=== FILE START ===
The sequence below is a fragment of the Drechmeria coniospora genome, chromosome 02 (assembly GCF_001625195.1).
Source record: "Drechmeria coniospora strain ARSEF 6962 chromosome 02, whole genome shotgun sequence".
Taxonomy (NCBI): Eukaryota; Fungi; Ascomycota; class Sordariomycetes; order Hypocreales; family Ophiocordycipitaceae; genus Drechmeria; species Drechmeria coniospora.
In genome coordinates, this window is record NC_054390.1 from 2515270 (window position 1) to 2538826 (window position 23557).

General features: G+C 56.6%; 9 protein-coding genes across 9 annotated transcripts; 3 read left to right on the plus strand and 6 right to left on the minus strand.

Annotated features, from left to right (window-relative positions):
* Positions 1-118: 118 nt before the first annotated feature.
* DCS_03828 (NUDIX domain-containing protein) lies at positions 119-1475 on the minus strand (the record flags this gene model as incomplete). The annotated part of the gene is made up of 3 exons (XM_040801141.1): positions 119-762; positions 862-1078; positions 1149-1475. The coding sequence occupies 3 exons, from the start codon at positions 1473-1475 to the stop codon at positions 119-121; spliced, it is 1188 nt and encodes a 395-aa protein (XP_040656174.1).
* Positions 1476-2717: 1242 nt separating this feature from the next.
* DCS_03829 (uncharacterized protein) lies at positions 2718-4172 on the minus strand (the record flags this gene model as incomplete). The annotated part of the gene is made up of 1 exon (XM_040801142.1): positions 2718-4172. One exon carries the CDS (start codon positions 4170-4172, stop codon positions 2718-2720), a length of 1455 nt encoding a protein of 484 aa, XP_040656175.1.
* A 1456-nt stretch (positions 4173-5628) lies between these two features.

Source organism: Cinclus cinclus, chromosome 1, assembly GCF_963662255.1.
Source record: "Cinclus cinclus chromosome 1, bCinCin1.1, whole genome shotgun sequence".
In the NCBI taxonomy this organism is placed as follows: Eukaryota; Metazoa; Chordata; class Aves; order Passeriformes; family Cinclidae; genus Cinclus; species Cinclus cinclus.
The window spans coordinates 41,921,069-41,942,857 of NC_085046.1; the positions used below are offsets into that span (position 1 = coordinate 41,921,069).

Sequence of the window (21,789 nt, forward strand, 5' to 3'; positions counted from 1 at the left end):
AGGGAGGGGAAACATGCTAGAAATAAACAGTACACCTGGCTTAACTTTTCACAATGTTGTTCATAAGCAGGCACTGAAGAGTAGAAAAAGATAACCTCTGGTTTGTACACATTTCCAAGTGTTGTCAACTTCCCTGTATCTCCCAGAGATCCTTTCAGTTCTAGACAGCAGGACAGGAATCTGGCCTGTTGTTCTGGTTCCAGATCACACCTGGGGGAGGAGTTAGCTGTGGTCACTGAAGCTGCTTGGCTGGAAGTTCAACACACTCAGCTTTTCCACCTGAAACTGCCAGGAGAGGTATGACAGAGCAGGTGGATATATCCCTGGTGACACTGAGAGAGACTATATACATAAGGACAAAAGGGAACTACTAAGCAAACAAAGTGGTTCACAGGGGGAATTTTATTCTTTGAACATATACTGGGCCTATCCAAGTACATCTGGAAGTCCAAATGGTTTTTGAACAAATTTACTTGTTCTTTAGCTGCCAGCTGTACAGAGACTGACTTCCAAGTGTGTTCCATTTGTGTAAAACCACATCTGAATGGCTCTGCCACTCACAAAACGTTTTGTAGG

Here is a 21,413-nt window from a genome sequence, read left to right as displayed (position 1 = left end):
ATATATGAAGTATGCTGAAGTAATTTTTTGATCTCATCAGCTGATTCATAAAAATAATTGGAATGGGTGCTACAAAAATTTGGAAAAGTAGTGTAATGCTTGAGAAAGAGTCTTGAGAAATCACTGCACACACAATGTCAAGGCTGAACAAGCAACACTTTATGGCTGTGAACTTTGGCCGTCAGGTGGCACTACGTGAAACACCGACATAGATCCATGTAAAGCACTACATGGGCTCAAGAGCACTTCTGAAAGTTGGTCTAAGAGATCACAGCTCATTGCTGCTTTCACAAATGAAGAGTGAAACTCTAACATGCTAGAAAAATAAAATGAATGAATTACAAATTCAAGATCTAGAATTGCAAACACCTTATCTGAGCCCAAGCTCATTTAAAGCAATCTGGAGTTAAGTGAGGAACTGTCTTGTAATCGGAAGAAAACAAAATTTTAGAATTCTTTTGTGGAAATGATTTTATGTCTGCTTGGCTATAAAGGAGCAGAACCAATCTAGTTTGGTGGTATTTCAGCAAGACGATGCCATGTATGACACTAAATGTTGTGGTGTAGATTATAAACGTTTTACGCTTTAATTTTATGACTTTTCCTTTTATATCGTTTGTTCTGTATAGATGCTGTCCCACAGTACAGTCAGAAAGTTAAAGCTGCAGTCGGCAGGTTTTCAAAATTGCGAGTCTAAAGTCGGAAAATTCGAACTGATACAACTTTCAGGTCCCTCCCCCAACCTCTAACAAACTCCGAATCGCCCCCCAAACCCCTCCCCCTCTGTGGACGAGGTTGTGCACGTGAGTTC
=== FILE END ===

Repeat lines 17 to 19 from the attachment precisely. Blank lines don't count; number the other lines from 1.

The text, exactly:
AGGGAGGGGAAACATGCTAGAAATAAACAGTACACCTGGCTTAACTTTTCACAATGTTGTTCATAAGCAGGCACTGAAGAGTAGAAAAAGATAACCTCTGGTTTGTACACATTTCCAAGTGTTGTCAACTTCCCTGTATCTCCCAGAGATCCTTTCAGTTCTAGACAGCAGGACAGGAATCTGGCCTGTTGTTCTGGTTCCAGATCACACCTGGGGGAGGAGTTAGCTGTGGTCACTGAAGCTGCTTGGCTGGAAGTTCAACACACTCAGCTTTTCCACCTGAAACTGCCAGGAGAGGTATGACAGAGCAGGTGGATATATCCCTGGTGACACTGAGAGAGACTATATACATAAGGACAAAAGGGAACTACTAAGCAAACAAAGTGGTTCACAGGGGGAATTTTATTCTTTGAACATATACTGGGCCTATCCAAGTACATCTGGAAGTCCAAATGGTTTTTGAACAAATTTACTTGTTCTTTAGCTGCCAGCTGTACAGAGACTGACTTCCAAGTGTGTTCCATTTGTGTAAAACCACATCTGAATGGCTCTGCCACTCACAAAACGTTTTGTAGG

Here is a 21,413-nt window from a genome sequence, read left to right as displayed (position 1 = left end):
ATATATGAAGTATGCTGAAGTAATTTTTTGATCTCATCAGCTGATTCATAAAAATAATTGGAATGGGTGCTACAAAAATTTGGAAAAGTAGTGTAATGCTTGAGAAAGAGTCTTGAGAAATCACTGCACACACAATGTCAAGGCTGAACAAGCAACACTTTATGGCTGTGAACTTTGGCCGTCAGGTGGCACTACGTGAAACACCGACATAGATCCATGTAAAGCACTACATGGGCTCAAGAGCACTTCTGAAAGTTGGTCTAAGAGATCACAGCTCATTGCTGCTTTCACAAATGAAGAGTGAAACTCTAACATGCTAGAAAAATAAAATGAATGAATTACAAATTCAAGATCTAGAATTGCAAACACCTTATCTGAGCCCAAGCTCATTTAAAGCAATCTGGAGTTAAGTGAGGAACTGTCTTGTAATCGGAAGAAAACAAAATTTTAGAATTCTTTTGTGGAAATGATTTTATGTCTGCTTGGCTATAAAGGAGCAGAACCAATCTAGTTTGGTGGTATTTCAGCAAGACGATGCCATGTATGACACTAAATGTTGTGGTGTAGATTATAAACGTTTTACGCTTTAATTTTATGACTTTTCCTTTTATATCGTTTGTTCTGTATAGATGCTGTCCCACAGTACAGTCAGAAAGTTAAAGCTGCAGTCGGCAGGTTTTCAAAATTGCGAGTCTAAAGTCGGAAAATTCGAACTGATACAACTTTCAGGTCCCTCCCCCAACCTCTAACAAACTCCGAATCGCCCCCCAAACCCCTCCCCCTCTGTGGACGAGGTTGTGCACGTGAGTTC